So, how about it, Rep readers. Gimme some of your suggestions on corporate sponsorship ideas from hell. We did well with the recent soy industry re-positioning taglines. But, that was a walk in the park compared to this atrocity. So, let’s have at it. And, if possible, please consume six doughnuts before posting your ideas. Distended stomachs can produce a lot of hot air.

And  a big starter’s gun shoutout to Greg Schmalz for this post idea.

May 03

There’s no joy in Soyville

598tThe market for soy food and beverages dropped a whopping 16 percent in the last two years,  according to a report from market researcher, Mintel.

Soy watchers blame rising prices, new alternatives and the fickleness of health-conscious consumers. I'd add one other ingredient: taste. Yuck!

Having dabbled with such foodstuffs as soy milk and soy ice cream over the years, I can personally attest to being part of the 16 percent drop. You couldn't pay enough me to buy soy stuff.

The pocketbook's also playing a huge role in soy's demise. When times are good, consumers will pay extra for what they perceive to be a healthy alternative. They'll also buy ‘green' products because, well, who doesn't want to reach out and give Mother Earth a great, big hug?

But, when the Great Recession hit, yucky-tasting, high priced food began gathering dust on store shelves. Ditto with all those higher-priced green products. I've always believed that, whether it's a global multinational or a multi-tasking housewife, green is a nice-to-have, and not a must-have. And, when sacrifices have to be made, a nice-to-have is the first to go. (Note: That same Repman truism holds for PR in a down economy.)

So, what's a soy boy to do? Well, according to the Ad Age article, the industry's not doing much to rally the troops. First, they've been extremely slow to react to what Carlotta Mast of says has “…been a lot of innovation in the vegetarian and vegan markets.” Second, says Ad Age, the industry has had “…to deal with conflicting news reports about cancer.” Ouch. Smart, fleet-footed competitors, yucky taste, high prices AND a possibility of an increased risk of breast-cancer recurrence in survivors? Talk about the perfect storm.

Phil Lempert, who runs summed it up beautifully: “Gluten-free products are fueling their own growth through innovation. Soy got lazy.”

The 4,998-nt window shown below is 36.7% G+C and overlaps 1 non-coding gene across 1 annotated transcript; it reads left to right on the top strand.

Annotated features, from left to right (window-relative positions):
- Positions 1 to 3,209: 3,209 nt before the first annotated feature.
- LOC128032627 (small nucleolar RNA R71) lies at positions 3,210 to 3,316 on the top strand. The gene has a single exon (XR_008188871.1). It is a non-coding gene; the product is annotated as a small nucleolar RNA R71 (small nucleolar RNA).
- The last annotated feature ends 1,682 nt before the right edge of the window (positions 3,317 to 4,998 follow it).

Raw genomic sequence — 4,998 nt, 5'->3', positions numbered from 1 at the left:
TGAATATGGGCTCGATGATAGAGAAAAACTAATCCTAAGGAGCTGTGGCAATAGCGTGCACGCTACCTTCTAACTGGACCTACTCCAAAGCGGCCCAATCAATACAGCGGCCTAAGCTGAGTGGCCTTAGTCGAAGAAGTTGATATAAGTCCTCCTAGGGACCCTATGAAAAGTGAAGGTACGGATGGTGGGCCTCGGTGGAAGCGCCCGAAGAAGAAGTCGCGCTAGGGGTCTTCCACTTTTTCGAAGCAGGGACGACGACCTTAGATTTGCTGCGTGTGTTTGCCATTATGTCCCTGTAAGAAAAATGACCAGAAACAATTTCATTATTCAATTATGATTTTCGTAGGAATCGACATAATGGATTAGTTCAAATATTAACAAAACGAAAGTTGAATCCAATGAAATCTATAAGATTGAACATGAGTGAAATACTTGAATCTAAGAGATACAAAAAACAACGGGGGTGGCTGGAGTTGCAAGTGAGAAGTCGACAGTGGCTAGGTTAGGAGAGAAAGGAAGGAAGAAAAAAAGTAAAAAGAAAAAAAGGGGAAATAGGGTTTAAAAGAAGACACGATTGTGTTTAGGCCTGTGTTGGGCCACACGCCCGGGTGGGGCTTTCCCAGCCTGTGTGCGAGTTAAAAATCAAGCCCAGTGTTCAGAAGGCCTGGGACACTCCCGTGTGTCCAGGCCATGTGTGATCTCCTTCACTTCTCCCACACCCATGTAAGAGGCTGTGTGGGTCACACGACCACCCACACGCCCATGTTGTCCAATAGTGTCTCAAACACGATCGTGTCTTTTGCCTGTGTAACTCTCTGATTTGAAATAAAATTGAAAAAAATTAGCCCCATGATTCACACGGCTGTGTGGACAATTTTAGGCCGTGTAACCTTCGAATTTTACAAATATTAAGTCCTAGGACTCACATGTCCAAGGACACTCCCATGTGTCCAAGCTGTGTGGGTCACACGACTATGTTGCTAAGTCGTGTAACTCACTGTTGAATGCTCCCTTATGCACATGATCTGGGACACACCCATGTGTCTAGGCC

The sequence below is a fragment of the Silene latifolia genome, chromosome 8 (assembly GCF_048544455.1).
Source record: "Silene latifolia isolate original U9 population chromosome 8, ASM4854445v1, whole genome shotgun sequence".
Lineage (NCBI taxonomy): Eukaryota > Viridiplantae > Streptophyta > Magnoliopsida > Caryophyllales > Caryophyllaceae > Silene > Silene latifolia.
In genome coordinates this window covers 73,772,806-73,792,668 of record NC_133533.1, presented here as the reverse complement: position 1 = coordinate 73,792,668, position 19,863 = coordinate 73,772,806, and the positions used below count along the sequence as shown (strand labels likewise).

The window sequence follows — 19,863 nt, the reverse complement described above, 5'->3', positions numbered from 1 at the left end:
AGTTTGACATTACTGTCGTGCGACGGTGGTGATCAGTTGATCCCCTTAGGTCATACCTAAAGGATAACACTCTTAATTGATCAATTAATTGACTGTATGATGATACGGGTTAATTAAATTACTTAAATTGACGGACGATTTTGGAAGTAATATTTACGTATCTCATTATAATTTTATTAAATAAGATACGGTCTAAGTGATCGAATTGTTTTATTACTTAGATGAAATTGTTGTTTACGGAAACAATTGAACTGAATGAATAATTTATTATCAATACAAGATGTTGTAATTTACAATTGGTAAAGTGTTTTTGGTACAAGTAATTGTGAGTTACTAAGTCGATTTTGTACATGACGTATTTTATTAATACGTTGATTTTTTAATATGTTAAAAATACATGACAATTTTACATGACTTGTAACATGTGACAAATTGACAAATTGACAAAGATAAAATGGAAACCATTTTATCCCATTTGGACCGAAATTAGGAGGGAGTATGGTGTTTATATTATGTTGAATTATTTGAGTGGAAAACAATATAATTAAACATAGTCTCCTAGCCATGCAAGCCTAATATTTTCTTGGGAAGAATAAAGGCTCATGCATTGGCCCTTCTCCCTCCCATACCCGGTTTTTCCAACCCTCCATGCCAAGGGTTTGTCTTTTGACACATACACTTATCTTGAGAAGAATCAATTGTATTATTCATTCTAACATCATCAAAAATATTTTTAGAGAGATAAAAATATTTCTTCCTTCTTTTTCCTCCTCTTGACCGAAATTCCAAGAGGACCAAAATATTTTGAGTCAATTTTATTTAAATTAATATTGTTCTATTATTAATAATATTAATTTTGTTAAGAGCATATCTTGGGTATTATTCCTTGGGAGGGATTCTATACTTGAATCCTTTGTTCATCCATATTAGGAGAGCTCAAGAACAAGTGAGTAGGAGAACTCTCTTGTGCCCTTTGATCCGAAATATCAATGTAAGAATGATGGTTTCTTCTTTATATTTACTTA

So, we've got a lazy, yucky-tasting, high-priced product linked to cancer whose competition is eating its lunch. Or, we've got what we in PR call an opportunity.

So, putting on my branding hat, let me take a stab at a few re-positioning campaign themes for the soy industry:

– 'Soy stinks. Life is short. Let's both move on.'
– 'Soy: We'll be back' (with the Governator as its new spokesman)
– 'Tastes bad. Costs more. There we've said it.' (This might be a nice co-branding opportunity with Big Tobacco, BTW).

I'd love to hear suggested campaign themes from Rep readers, especially Lunch Boy. Hey Lunch? Do you do soy?

Apr 25

Dear Prudence

A recently published book entitled, The Longevity Project puts the lie to conventional wisdom  about the keys to a long and healthy life. Authors Howard S. Friedman and Leslie R. Martin, picked up on an original study that began in 1921 with 1,528 San Francisco 11-year-olds and analyzed what personality traits and lifestyle choices made some members of the original cohort far outlive their peers.

Happy-old-folksGuess what? Things such as optimism, happiness, a good marriage and the ability to handle stress didn’t rate very highly. Instead, the “…best childhood personality predictor of longevity was conscientiousness. The qualities of a prudent, persistent, well-organized person wins out every time.” And, that has to be very bad news for those of you who double and triple book meetings and/or maintain sloppy cubicles.